I’ll say it again: my faith is not illogical, it is not disproven and it correlates completely with the reality we see around us. My faith is not devoid of reason. It’s just not based on reason.

Ultimately, I believe what I believe because I have faith. This next sentence might anger some people. Faith is a mystery. The best description I can give is a biblical definition:

“Faith is being sure of what you hope for, and certain of what you cannot see” (Heb 11:1)

In other words, it’s being sure of something you can’t prove. So why can’t I just “let go of [my] security blanket” (quote from one of the comments)? The answer is simple and complex at the same time: I have faith, I’m sure of what I can’t prove.

Like I said, I sincerely doubt this post will satisfy many.

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Jan 192014

When is the last time you started to believe something new? When is the last time you changed your mind? When is the last time you had a debate or discussion with someone you knew you disagreed with and actually – actually – entered into it open to being persuaded you were wrong? When did you last adopt some new thinking?

If the answer to these questions is ‘not very recently’ or ‘never’, you may be missing out on some new beginnings.

New thinking renewed mind

I wrote something about this a while back, but I want to revisit the subject. Last time I wrote about the need to be open to new thinking because some of our thinking can be wrong, and we don’t really want to be wrong do we?

New thinking: why bother?

But there’s a deeper reason for new thinking, new beliefs, an openness to new ideas. There’s a verse I’ve been coming back to again and again over the last few months. It’s Romans 12:2, and it says this:

“Do not conform to the pattern of this world, but be transformed by the renewing of your mind. Then you will be able to test and approve what God’s will is—his good, pleasing and perfect will.”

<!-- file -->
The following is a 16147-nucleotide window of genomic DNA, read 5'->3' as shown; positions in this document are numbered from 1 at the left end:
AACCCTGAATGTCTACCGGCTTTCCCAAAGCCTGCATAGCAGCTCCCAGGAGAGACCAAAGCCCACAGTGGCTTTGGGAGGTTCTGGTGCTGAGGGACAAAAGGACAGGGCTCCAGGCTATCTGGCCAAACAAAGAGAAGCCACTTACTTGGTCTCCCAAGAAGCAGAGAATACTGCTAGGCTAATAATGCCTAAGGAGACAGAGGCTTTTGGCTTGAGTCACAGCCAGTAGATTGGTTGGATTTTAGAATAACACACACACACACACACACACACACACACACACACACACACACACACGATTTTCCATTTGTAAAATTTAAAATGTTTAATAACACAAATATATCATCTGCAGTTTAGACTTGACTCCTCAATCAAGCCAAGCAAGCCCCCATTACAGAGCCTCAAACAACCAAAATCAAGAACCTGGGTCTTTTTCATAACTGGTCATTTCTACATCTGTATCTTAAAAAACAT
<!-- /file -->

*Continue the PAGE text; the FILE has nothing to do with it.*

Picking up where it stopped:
Being wrong in our minds about something isn’t the biggest problem we could have. That’s an intellectual problem. What’s far worse is if we are pursuing the wrong things, doing the wrong things, having our very being somehow askew.

As a Christian, I believe I’m called to be different. That’s what Paul says in that verse. I’m not meant to conform, but be transformed. I can’t stay the way I am, because the way I am (not just the way I think) is wrong. If this is the diagnosis, then, what is the prescription? What does Paul say is the road to transformation? The ‘renewing of your mind’?

Our thinking matters

Renewing of our minds, Paul? Really? Not our soul? Or our hearts? Or our actions? Why start with our minds? Faith isn’t a thing primarily of the intellect, so why start with the brain?

I used to be very involved in drama. I acted a lot, and I loved it. At school, I studied various theatre practitioners, and one was a Russian chap called Constantin Stanislavski. At a time when actors didn’t act but just stood at the front of the stage and declared lines, he had a different idea. He wrote about it in his book,